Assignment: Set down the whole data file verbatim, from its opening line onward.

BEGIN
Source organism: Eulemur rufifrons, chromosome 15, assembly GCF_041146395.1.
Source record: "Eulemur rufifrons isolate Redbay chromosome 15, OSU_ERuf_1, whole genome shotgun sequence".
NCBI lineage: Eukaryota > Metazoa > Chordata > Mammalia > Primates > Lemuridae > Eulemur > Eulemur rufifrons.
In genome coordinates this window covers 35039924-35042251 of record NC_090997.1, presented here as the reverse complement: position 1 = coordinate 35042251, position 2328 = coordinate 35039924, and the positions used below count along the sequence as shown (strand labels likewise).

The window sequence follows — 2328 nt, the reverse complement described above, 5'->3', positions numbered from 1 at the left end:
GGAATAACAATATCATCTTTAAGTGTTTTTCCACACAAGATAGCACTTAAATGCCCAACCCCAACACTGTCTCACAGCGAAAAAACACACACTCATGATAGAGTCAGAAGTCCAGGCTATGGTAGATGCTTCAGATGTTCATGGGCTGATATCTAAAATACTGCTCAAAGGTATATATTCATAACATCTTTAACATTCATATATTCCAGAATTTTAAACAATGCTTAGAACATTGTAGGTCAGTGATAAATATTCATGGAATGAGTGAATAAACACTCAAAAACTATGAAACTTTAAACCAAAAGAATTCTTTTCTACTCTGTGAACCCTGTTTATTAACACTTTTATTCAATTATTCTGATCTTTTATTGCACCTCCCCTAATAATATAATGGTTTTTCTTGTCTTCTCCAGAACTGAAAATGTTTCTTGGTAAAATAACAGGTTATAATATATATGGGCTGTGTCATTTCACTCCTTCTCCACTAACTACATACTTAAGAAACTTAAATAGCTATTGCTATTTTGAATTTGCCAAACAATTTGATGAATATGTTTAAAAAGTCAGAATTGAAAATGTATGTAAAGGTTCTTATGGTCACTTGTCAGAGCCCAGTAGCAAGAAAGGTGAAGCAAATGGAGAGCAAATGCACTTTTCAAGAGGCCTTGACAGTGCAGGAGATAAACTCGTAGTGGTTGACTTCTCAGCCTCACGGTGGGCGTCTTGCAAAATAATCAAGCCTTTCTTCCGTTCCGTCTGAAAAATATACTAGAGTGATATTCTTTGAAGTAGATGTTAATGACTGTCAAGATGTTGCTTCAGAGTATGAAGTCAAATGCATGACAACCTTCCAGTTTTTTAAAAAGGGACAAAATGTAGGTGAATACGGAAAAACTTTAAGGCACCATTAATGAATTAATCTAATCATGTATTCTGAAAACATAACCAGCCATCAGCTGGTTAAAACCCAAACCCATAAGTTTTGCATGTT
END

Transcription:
Source organism: Eulemur rufifrons, chromosome 15, assembly GCF_041146395.1.
Source record: "Eulemur rufifrons isolate Redbay chromosome 15, OSU_ERuf_1, whole genome shotgun sequence".
NCBI lineage: Eukaryota > Metazoa > Chordata > Mammalia > Primates > Lemuridae > Eulemur > Eulemur rufifrons.
In genome coordinates this window covers 35039924-35042251 of record NC_090997.1, presented here as the reverse complement: position 1 = coordinate 35042251, position 2328 = coordinate 35039924, and the positions used below count along the sequence as shown (strand labels likewise).

The window sequence follows — 2328 nt, the reverse complement described above, 5'->3', positions numbered from 1 at the left end:
GGAATAACAATATCATCTTTAAGTGTTTTTCCACACAAGATAGCACTTAAATGCCCAACCCCAACACTGTCTCACAGCGAAAAAACACACACTCATGATAGAGTCAGAAGTCCAGGCTATGGTAGATGCTTCAGATGTTCATGGGCTGATATCTAAAATACTGCTCAAAGGTATATATTCATAACATCTTTAACATTCATATATTCCAGAATTTTAAACAATGCTTAGAACATTGTAGGTCAGTGATAAATATTCATGGAATGAGTGAATAAACACTCAAAAACTATGAAACTTTAAACCAAAAGAATTCTTTTCTACTCTGTGAACCCTGTTTATTAACACTTTTATTCAATTATTCTGATCTTTTATTGCACCTCCCCTAATAATATAATGGTTTTTCTTGTCTTCTCCAGAACTGAAAATGTTTCTTGGTAAAATAACAGGTTATAATATATATGGGCTGTGTCATTTCACTCCTTCTCCACTAACTACATACTTAAGAAACTTAAATAGCTATTGCTATTTTGAATTTGCCAAACAATTTGATGAATATGTTTAAAAAGTCAGAATTGAAAATGTATGTAAAGGTTCTTATGGTCACTTGTCAGAGCCCAGTAGCAAGAAAGGTGAAGCAAATGGAGAGCAAATGCACTTTTCAAGAGGCCTTGACAGTGCAGGAGATAAACTCGTAGTGGTTGACTTCTCAGCCTCACGGTGGGCGTCTTGCAAAATAATCAAGCCTTTCTTCCGTTCCGTCTGAAAAATATACTAGAGTGATATTCTTTGAAGTAGATGTTAATGACTGTCAAGATGTTGCTTCAGAGTATGAAGTCAAATGCATGACAACCTTCCAGTTTTTTAAAAAGGGACAAAATGTAGGTGAATACGGAAAAACTTTAAGGCACCATTAATGAATTAATCTAATCATGTATTCTGAAAACATAACCAGCCATCAGCTGGTTAAAACCCAAACCCATAAGTTTTGCATGTT